One of my favorite novels, A Sharpened Axe, presents a fascinating question that I have many times asked myself. It’s the question of change, and how such a thing works.
Let’s slip into the story for a moment. This scene is between our heroine, Samiris, and her love interest and frenemy, Artem.
“It’s the same thing, over and over and over with you people,” she said. “You don’t have any good reasons for why things are the way that they are.” Samiris gestured toward the castle behind her, her movements jerky with her anger. “You’re all like overdressed sheep, doing things just because you’ve always done them, going through the motions of ridiculous social customs because that’s how things have always been done.”
“I don’t expect that you would understand the reasons behind the traditions we have…”
Samiris cut him off. “You don’t even understand why you do what you do. You people are the only ones with the real power to change things, and you don’t question anything!”
The Question of Change
The question of change. We all want it, don’t we? We want things to “change for the better”.
But what does that really mean?
Imagine yourself in a situation like Samiris’s. She’s a young woman from the southern regions of her nation, a hardworking woman who grew up taking care of her ill father and small sister. She is used to caring for herself and her family, but when she’s forcefully invited to the palace, she discovers a whole new way of life. It seems foolish, inefficient, and arrogant to her, especially when she notices the suffering of those less fortunate.
Much like many of us, Samiris rebelled. She refused to conform to the foolish rules and regulations of the time, choosing to live her own way. As expected, she was confronted multiple times about her behavior. She was angry, and it showed in her actions, words, and expressions. But she didn’t let this or anyone else stop her from doing what she could to help. She found ways to show kindness to her fellow man.
In one of my favorite passages, Artem speaks with her again. This time they’re alone, planting potatoes in a magical garden so that they can send the quick-growing plants to people in need. A sky full of stars is open above them…
Artem ran his fingers through his midnight hair again. “I want the same things as you. Freedom. The power to choose.”
Samiris turned to him. “I guess none of us are as free as people think we are. But you aren’t as backed into a corner as you make it sound, either, Artem. You have choices. Options. You have the power to make a real difference. Do you know how long I have wanted that power? The ability to do something to make a difference in the lives of those who are suffering?”
“You make a difference wherever you go, Samiris. You do.” His voice was earnest.
Samiris gave a sad smile. “The best I can do is sneak food out to those who need it. It’s not enough.”
He surprised her by clasping her hands in his large warm ones, his eyes searching hers. “It is enough. And… you… you’ve made a bigger difference than just delivering food. Your words are powerful. The way you defy convention is thought-provoking. You have the courage to ask why. Why are things they way they are? Why can’t they be better? You’ve changed things here, Samiris. You’ve changed me.”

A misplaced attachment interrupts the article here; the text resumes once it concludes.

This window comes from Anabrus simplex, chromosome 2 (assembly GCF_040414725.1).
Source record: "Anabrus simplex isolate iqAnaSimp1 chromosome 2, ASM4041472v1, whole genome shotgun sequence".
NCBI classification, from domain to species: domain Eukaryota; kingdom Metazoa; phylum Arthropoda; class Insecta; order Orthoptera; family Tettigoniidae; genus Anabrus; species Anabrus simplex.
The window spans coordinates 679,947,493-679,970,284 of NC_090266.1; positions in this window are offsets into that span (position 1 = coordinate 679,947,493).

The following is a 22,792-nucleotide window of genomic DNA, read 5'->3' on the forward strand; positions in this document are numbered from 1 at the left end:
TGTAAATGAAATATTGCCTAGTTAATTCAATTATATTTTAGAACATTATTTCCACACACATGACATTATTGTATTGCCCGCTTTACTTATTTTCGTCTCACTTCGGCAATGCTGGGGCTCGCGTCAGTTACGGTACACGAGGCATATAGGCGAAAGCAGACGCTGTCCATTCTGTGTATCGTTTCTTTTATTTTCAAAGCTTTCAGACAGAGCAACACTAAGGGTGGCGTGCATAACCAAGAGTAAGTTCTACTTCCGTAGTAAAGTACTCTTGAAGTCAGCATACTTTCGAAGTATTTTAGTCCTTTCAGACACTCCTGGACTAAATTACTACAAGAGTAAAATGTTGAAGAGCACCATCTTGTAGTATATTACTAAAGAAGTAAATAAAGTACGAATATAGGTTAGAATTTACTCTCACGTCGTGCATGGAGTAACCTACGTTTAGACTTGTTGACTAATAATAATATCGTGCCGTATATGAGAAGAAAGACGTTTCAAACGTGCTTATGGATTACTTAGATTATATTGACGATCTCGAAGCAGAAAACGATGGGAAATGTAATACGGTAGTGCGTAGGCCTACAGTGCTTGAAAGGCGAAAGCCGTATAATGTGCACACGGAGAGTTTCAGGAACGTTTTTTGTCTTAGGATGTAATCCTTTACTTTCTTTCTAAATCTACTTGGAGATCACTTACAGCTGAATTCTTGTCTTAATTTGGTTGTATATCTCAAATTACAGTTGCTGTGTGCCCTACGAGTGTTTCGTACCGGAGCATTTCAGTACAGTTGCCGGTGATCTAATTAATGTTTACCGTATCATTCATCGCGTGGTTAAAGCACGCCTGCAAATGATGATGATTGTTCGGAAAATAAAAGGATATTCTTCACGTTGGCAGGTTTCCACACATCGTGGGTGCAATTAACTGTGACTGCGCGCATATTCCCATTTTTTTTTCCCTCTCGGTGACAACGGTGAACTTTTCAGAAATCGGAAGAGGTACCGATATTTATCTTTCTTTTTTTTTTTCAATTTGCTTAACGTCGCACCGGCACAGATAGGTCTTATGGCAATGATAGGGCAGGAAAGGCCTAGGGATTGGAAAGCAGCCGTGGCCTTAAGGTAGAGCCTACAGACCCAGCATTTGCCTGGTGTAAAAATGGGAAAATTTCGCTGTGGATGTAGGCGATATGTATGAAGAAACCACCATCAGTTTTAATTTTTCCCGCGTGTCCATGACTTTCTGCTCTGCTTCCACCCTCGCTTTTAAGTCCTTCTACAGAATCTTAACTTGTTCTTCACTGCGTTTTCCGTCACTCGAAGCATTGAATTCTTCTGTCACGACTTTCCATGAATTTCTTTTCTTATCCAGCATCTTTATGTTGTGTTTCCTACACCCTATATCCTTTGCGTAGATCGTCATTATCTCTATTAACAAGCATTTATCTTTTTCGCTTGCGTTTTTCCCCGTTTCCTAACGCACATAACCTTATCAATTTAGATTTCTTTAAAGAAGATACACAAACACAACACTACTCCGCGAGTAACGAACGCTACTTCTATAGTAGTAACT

What most people don’t realize–and what Samiris doesn’t realize here–is that change is happening all the time. All around us. We ourselves are catalysts for change in the people we interact with daily, because our words and actions affect others.
So what kind of change are we spreading? We see changes that need to be made, but are we influencing others in a positive or negative way?
Kindness reaches much further than angry words. Think about it: there is an organization that provides food and shelter for homeless people on the streets. Would you donate if someone glared and told you to man up and step in and serve food yourself? Or would you be more likely to donate if someone smiled and thanked you for noticing the organization, taking time to explain the mission?
In the words of Samiris, “Not all change is bad. Things should change. They have to.” Our words, expressions, actions, and even our inactions have the potential to change lives.
It’s up to us. We are the change that the world needs.
That’s the challenge today. Pick one person. It could be a family member, the lady who checks your groceries at the store, the police officer who pulled you over, your boss. Anyone.
Maybe all they need is an encouraging smile. Maybe your compliment is one they’ve never gotten. Or maybe a free cup of coffee will brighten their outlook on life.
Whatever you decide to do, own it. This is your change. Maybe you can’t change the world, but you can change your world.
Pick someone and be the change.
Wait up! Before you go, check out Jill Beene’s book, A Sharpened Axe. It’s one of my favorites for many reasons, but mainly because it addresses the righteous outrage that so many of us feel when we look at the state our world is in. Samiris learns an important lesson about the right way to change her world, and it was so encouraging and inspiring to read.
Check out Jill Beene’s website and other books here!